A Departure, Part 1: Artifact Power

Categories Video Games, WoW

People have inquired quite a bit about what exactly has caused me to make the decision to leave hardcore WoW raiding, be it permanent or temporary. Some people think it’s because my guild is collapsing (it’s not), some think it’s because I feel pressured to grind AP as hard as I possibly can (while a contributor, not the sole reason), some think I’m just going the way of the hardcore raider in Legion.

I’ve decided to split this up over a few days so I can talk about each part of my overall problem with specific clarity instead of just making one giant post vomiting my feelings all over the place. There’s more to my decision than just one thing and I think that’s important to know. Quitting was a complex and hard decision and it’s not as simple as “fuq grinding.”


Today, I’ll discuss my feelings regarding Artifact Power.

Artifact Weapons were an amazing thing to introduce into the game. With unique weapons for every spec, it truly felt like Blizzard was looking into each class and spec with great care which was a really cool feeling to have. I think they delivered pretty well on their promise for a unique weapon experience and I’m glad they took a chance on this experiment for the game.

My ultimate problem with Artifact Power isn’t specifically that it’s grindy. My problem is how it changed the WoW community in ways that we should have seen coming. The problem with Artifact Power lies in the players and our endless need for power gains. AP is a community-created problem because for a large number of the population (and most notably, raiders), power gains are the representation of your worth as a player in group content. Gear is a sign of prestige; item level is a numerical value assigned to you as a player and is typically valued over experience.

When a diamond miner is presented with a mine rich in diamonds that goes to impossible depths, but has a consistent supply of the precious rock dispersed evenly throughout until the bottom, he is presented with two options: mine the diamonds as fast as he can to expedite his own personal profit before all the other diamond miners can mine through their own mineral-rich mines, or continue through the mine casually at a steady or slightly slower pace and be left in the proverbial dust of your colleagues. When a community is already inundated with this idea of power through numbers over experience and is then presented with a mine of power, they’re forced to make the same choice. You blast through, increase your character’s power, and become attractive to guilds, or you go at your own pace, even a moderate pace, and you’re “not trying as hard” as your more successful colleagues. AP injected a poison into the community that I don’t think most people were expecting. It created this mentality that you had to get as much AP as quickly as you could to be valuable. The 35th trait became the be all and end all of the game at its current state. People who had/have it thought less of people who didn’t. People who don’t had/have it feel bad because they’re made to feel like they’re not trying hard enough. It’s not a good rift to create in an MMO community where looking at someone wrong could cause an outrage.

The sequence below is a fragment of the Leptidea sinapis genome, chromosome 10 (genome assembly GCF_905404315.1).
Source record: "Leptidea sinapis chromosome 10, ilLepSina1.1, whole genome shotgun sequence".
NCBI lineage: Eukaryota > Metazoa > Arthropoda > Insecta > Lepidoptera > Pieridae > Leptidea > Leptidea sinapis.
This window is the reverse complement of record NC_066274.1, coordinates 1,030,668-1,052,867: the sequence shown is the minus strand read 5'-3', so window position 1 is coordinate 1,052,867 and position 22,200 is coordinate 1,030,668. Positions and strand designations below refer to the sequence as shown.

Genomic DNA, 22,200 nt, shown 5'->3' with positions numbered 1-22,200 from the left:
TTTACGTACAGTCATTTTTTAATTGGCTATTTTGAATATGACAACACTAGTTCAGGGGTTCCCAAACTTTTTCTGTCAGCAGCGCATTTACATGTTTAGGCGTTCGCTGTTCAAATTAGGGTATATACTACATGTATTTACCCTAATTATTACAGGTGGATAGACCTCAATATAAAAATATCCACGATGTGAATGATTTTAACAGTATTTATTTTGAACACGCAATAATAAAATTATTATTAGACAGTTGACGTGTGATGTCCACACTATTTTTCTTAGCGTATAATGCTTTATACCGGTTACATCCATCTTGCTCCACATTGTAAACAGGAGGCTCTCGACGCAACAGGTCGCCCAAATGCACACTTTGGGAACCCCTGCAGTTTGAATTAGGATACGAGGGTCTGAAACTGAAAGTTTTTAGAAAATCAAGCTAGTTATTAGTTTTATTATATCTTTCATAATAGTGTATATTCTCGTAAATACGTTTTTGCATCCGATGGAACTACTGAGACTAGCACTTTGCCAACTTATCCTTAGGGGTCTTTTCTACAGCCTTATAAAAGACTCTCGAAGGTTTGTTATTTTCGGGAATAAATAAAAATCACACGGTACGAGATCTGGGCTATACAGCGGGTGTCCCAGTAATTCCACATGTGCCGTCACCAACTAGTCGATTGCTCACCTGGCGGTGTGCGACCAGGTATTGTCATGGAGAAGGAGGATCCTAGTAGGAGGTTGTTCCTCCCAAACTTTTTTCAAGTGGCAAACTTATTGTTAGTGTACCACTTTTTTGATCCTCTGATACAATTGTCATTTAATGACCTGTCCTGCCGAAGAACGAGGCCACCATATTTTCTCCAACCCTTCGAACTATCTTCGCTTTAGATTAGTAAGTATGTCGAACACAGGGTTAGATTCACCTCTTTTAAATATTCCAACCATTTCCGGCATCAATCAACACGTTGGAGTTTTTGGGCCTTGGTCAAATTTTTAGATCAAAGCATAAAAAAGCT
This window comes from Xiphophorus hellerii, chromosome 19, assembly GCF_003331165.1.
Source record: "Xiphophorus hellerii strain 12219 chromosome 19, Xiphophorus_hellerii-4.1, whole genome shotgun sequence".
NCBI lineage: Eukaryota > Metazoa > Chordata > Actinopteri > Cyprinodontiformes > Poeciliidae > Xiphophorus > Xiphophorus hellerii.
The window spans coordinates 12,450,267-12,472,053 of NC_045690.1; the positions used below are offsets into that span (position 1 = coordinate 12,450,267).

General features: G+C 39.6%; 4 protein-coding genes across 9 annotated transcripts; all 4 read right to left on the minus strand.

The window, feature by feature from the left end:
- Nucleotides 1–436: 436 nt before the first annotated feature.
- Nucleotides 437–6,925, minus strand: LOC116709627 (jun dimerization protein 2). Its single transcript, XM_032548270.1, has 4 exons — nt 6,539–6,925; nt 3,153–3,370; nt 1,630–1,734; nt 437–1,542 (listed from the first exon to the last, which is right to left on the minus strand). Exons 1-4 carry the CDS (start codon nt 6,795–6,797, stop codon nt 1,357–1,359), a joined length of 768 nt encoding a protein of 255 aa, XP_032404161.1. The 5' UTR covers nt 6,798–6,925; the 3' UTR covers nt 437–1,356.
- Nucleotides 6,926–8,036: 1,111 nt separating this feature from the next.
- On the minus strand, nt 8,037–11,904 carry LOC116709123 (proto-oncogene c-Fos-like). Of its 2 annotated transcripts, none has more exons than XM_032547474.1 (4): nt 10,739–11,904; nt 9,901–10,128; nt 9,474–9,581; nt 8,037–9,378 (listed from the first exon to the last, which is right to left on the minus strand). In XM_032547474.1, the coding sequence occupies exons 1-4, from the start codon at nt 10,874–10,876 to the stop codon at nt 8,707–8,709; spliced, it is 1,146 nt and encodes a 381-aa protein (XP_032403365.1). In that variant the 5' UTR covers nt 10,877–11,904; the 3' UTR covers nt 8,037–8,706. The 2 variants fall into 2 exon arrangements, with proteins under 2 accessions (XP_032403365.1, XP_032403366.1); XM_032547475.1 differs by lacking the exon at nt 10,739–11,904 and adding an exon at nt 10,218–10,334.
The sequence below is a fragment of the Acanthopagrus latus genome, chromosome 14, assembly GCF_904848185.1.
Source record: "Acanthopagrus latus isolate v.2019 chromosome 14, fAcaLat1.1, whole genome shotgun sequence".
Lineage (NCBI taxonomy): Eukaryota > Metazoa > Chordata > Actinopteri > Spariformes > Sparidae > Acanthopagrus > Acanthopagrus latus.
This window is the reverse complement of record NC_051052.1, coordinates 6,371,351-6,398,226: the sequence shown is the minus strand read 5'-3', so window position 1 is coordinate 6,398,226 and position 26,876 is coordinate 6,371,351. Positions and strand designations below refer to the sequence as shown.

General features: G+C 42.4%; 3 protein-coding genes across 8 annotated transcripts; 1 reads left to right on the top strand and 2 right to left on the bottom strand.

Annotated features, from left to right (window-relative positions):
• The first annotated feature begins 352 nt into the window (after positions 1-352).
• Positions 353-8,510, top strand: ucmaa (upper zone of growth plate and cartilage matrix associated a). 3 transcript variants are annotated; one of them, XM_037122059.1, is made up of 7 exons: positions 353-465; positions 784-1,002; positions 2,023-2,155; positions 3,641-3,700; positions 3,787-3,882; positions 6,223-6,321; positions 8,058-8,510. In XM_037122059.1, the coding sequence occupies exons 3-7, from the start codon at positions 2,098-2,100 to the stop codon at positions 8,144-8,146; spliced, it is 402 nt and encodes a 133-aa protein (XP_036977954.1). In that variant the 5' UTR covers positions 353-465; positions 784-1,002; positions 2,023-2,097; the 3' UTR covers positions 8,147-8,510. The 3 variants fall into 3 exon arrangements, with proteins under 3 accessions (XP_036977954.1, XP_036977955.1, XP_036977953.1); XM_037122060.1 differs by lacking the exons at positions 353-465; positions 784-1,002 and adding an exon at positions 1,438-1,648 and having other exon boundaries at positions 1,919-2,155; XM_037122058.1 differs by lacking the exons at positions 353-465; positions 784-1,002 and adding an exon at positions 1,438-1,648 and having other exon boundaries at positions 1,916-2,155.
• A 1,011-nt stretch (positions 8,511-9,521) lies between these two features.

There’s a guilt that comes with AP that seriously turns me off of the game. A guilt that you can’t play other games in your free time because you’re actively setting yourself behind in WoW and letting your teammates down. A guilt that, even if you do have your 35th trait, you can’t slow down because “well, there’s always one more trait.” The second a game starts making me feel guilty about playing another game for an evening, or going out with some friends on a Friday night, or, hell, cleaning my house, it’s time to step away. I don’t want someone telling me that I “don’t care about min/maxing” when I say that I’m not in a hurry to grind for my 35th. I don’t want someone questioning my passion for killing hard bosses because sometimes I just want to cuddle up on the couch and watch some TV instead of running 10 more M+. I know this guilt is self-imposed and I know it’s my own fault for feeling this way, but I’m not the only one and it’s a behavior with which Blizzard is very well acquainted. Raiding used to be easy to juggle with a lifestyle that I enjoyed, but since Legion’s launch, I haven’t been able to find that balance.

And so, since I don’t like to feel guilty about things that I have traditionally enjoyed and should still be enjoying, I added AP to my list of reasons to step down from raiding.

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